Photograph of a Mexican Fiesta in Garden City, Kansas, circa 1950
A Mexican Fiesta in Garden City, Kansas, circa 1950. Oral history Project Regarding the Hispanic Community of Garden City, Kansas. Call Number: RH PH 183, Box 1, Folder 24. Click image to enlarge.
Photograph of graduates Angela and Salina Gonzales, with their mother Lydia, at a commencement ceremony in Garden City, Kansas, circa 1970
Graduates Angela and Salina Gonzales, with their mother Lydia, at a commencement ceremony in Garden City, Kansas, circa 1970. Oral history Project Regarding the Hispanic Community of Garden City, Kansas. Call Number: RH PH 183, Box 1, Folder 31. Click image to enlarge.

The other oral history collections are the Oral History Project Regarding the Hispanic Community of Emporia, Kansas (RH MS 751) and the Kansas City, Kansas, Spanish Speaking Office Interviews and Slides (RH MS 752).

Letha E. Johnson
Kansas Collection Curator

Quantrill’s Raid and Its Aftermath: Anna Soule Prentiss

August 14th, 2020

One hundred and fifty-seven years ago, on August 21, 1863, William Clarke Quantrill and his men rode into Lawrence bent on destroying the town. The results of the dawn raid were the destruction of numerous businesses and homes and 143 deaths. State officials and people from surrounding towns provided aid to Lawrence to help meet the basic needs of the residents and to rebuild the town.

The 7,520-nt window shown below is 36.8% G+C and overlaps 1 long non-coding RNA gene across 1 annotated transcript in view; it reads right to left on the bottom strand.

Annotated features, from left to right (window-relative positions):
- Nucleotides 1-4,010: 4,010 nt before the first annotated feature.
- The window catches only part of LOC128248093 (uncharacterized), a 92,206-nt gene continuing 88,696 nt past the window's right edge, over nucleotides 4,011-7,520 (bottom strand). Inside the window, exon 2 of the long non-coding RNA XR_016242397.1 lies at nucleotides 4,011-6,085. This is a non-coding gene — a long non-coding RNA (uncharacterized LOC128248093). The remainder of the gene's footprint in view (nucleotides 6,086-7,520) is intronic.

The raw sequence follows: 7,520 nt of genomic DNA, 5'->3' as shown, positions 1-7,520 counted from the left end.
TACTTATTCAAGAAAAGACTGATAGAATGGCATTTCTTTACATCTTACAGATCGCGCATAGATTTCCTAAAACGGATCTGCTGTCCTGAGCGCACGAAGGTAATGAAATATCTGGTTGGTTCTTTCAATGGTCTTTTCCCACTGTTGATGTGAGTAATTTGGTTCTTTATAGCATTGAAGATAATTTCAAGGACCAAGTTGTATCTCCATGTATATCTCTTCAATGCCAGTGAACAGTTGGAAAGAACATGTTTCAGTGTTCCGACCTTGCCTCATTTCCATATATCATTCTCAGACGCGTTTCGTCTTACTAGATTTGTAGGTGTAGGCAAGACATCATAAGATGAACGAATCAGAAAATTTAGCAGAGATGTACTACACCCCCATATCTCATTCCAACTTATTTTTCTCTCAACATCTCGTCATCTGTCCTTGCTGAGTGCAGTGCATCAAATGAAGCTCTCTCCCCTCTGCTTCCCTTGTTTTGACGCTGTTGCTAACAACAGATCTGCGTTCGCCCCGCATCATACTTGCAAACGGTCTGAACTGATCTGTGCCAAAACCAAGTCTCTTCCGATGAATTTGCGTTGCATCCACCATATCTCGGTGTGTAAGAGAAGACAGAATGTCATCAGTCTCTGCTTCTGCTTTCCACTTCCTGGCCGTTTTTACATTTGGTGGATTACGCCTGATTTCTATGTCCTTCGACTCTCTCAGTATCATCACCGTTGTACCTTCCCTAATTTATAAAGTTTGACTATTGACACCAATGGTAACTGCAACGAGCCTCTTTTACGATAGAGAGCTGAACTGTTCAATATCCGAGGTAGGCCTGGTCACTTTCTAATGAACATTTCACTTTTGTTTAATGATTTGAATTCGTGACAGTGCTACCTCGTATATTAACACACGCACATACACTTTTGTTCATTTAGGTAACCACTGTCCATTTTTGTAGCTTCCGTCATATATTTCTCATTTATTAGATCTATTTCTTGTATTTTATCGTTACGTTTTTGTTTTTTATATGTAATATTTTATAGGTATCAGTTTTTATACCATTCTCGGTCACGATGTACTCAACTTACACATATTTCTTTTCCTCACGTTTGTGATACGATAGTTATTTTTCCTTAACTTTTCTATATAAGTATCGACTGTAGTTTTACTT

"The Destruction of Lawrence," an artist's sketch from Harper's Weekly, September 5, 1863
“The Destruction of Lawrence,” an artist’s sketch from Harper’s Weekly, September 5, 1863. Lawrence Photo Collection. Call Number: RH PH 18:L:8.5. Click image to enlarge.

Although her family lived in Lawrence, Anna Julia Soule was a school teacher in Kanawaka, six miles to the west, at the time of the raid. That morning, she saw the smoke coming from Lawrence, and would later recall that “we (the citizens) knew that a raid had been feared but vigilance had been relaxed and, concluding that there was not much danger, the town had stopped keeping guard at night” [1].